Vigil for Peace

The refugee crisis in Europe has escalated to a very worrying degree that we can no longer ignore it. Many of us were at a loss when thinking how to respond. Recently we encouraged everyone to pray for the refugees, trusting that our prayer is effective even when we do not know its direct fruit. In this way we welcome people in need into our hearts, as we offer their need to God in prayer.

The Church’s Ministry of Healing: Ireland was looking for ways to further our call to prayer and so we decided to organise a Vigil for Peace. We would like to invite you all to join us.

The Vigil will take place on Thursday 8th October 2015 in the Nave Chapel, Christ Church Cathedral, Dublin. It will start at 10am with Morning Prayer and conclude with Choral Evensong at 6pm. Various contributors will give prayerful reflections on the hour. The schedule is as follows:

10.00 Morning Prayer
11.00 Linda Chambers from the United Society
12.00 Carmelite Friars (OCD) from Clarendon Street
12.45 The Eucharist with prayers for healing. The celebrant is the Very Rev Dermot Dunne, Dean of Christ Church Cathedral
14.00 Lydia Monds from the Bishops’ Appeal
15.00 Greg Fromholz on the experience of refugee camps in Lebanon
16.00 Church’s Ministry of Healing: Ireland
17.00 Stephen Collins from the Irish Refugee Council
18.00 Choral Evensong, Emma Lynch from Tearfund Ireland 

You will be welcome to light a candle and say a prayer all throughout the day.
There will be opportunity to donate to the Bishops’ Appeal. Donations will continue to be directed to the needs of 12.2 million people in Syria and 4 million refugees in neighbouring Iraq and Lebanon as well as to NGOs and community initiatives responding to the needs in EU countries.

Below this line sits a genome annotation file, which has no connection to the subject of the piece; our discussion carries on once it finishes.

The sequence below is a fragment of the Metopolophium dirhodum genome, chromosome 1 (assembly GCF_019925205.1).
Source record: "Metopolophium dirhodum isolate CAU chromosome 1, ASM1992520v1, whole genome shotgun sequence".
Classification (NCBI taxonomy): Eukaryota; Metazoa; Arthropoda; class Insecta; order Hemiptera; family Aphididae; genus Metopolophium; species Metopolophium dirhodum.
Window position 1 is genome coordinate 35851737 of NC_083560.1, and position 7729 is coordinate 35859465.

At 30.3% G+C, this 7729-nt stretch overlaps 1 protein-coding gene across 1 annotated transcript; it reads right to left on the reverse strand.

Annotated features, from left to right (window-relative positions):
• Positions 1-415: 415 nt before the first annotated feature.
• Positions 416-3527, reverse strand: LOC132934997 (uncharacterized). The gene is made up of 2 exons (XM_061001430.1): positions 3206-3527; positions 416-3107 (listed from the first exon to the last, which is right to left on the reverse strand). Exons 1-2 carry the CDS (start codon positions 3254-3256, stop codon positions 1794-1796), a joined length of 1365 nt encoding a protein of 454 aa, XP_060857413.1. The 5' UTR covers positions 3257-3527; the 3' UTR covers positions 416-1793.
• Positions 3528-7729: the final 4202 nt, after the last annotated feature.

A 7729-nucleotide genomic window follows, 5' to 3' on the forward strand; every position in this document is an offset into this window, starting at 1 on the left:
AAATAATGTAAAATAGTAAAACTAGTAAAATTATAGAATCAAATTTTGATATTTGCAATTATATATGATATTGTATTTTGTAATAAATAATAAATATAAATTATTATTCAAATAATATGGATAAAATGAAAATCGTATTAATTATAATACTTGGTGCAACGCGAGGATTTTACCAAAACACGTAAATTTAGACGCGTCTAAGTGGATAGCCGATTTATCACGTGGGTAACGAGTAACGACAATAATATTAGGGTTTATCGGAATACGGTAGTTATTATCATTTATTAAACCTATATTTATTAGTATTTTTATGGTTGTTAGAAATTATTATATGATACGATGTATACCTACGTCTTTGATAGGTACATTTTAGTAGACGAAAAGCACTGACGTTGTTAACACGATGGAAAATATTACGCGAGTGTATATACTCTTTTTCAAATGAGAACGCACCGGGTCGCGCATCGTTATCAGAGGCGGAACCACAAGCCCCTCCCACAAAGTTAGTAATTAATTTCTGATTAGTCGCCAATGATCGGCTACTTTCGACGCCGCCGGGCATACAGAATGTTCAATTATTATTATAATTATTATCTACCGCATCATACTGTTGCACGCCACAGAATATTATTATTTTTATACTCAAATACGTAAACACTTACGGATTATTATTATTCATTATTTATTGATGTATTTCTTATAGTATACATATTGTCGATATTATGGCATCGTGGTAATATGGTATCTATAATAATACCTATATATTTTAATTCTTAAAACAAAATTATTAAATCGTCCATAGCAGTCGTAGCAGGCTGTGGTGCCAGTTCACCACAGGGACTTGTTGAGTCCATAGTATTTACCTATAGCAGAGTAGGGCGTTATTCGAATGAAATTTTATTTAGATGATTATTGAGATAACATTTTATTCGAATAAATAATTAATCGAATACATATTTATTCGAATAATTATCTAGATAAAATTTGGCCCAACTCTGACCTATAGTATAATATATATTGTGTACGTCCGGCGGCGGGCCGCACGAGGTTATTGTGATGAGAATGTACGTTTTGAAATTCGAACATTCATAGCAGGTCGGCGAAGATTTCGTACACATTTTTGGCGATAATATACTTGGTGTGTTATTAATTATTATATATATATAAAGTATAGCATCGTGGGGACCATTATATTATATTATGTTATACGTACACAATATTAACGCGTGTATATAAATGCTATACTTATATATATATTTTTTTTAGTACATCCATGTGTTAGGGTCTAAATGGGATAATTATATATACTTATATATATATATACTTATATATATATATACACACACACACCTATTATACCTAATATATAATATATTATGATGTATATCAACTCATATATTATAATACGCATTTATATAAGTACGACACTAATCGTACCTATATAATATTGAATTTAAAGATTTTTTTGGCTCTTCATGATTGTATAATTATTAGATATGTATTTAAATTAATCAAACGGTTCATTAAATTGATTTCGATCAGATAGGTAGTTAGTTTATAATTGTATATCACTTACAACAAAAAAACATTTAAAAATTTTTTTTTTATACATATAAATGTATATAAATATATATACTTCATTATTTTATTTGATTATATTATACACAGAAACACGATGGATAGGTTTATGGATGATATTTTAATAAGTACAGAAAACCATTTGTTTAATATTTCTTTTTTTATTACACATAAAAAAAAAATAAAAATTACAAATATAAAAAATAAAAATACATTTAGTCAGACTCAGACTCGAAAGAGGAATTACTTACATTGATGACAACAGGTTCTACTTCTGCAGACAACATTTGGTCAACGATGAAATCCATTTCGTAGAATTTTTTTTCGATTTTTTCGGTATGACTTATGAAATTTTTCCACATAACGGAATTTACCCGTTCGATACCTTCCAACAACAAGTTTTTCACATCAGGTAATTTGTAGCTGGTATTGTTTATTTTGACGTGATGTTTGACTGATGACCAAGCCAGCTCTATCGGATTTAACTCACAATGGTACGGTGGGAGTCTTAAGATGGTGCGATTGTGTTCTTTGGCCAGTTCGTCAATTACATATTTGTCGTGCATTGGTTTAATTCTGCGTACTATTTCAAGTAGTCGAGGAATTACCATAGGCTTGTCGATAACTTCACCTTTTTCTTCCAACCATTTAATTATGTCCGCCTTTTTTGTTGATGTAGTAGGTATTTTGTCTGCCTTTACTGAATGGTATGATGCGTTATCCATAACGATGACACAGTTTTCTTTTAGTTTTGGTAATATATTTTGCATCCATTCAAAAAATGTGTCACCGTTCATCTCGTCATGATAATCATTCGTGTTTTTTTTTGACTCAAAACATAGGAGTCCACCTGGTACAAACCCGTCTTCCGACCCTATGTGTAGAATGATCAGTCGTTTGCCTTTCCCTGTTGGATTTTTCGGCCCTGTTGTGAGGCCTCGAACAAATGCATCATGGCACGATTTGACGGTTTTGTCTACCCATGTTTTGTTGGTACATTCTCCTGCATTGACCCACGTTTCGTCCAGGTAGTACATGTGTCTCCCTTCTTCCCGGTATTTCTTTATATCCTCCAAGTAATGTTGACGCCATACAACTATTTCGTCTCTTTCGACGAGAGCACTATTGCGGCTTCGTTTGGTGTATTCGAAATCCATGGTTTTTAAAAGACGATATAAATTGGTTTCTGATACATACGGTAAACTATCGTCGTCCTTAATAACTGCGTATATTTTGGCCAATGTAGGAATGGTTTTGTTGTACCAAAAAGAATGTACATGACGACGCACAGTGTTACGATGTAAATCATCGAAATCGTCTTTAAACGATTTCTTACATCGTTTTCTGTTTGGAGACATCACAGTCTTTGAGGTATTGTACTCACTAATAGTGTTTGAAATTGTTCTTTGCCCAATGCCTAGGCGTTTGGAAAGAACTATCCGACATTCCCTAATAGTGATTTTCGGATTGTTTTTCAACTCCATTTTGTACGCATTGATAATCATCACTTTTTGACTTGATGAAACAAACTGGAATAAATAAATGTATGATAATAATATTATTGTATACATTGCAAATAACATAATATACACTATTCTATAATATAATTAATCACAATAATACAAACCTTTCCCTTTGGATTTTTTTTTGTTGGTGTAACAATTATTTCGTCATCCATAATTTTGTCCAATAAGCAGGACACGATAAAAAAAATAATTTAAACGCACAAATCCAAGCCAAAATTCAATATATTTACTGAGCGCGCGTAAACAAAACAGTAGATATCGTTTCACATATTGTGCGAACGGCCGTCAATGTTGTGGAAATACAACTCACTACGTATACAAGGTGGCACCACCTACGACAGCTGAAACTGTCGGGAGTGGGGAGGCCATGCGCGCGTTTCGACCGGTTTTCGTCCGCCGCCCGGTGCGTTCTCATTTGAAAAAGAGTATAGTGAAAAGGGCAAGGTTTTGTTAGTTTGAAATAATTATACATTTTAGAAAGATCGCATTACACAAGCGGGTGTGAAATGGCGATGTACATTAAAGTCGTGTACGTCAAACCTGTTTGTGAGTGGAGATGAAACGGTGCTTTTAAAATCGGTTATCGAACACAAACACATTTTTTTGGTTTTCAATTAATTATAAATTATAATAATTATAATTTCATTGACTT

We hope you will join us in this day of prayer for peace and the refugees.
All are welcome to attend.



A call to pray for the refugees

2015-08-09 19.12.35-2

“You have to understand, no one would put their children in a boat unless the sea is safer than the land,” wrote the Somali-British poet Warsan Shire in her poem about the refugees leaving their home country. But we are well aware that the sea is not safe. 

The refugee crisis has escalated to a very worrying degree, and we can no longer ignore it. Refugees from Syria, Libya, Iraq and other countries are on the Europe’s doorstep. While some responses to the crisis are encouraging, there are many stories that are in fact disturbing. What can we do? First of all, pray. This may seem like an easy way out or an insufficient response, but it is neither. 

We Christians believe in a God who was a refugee himself. Jesus, when he was still a child, had to flee to Egypt with Mary and Joseph, because it was not safe for them to stay in their home country. Jesus knows on a very personal level what the refugees are going through. In prayer we can ask Jesus to help them as they seek refuge from war. An act of prayer involves trust: we have to believe that our prayer is effective even when we do not know its fruit. We will not know how our prayers in this situation are going to be answered, but we are still called to entrust the people in need to God’s loving care. Maybe our prayers are going to give strength to those who are helping the refugees on the ground, or even inspire action that will create a very practical response. Maybe the prayers will comfort someone who lost a family member in their desire for survival.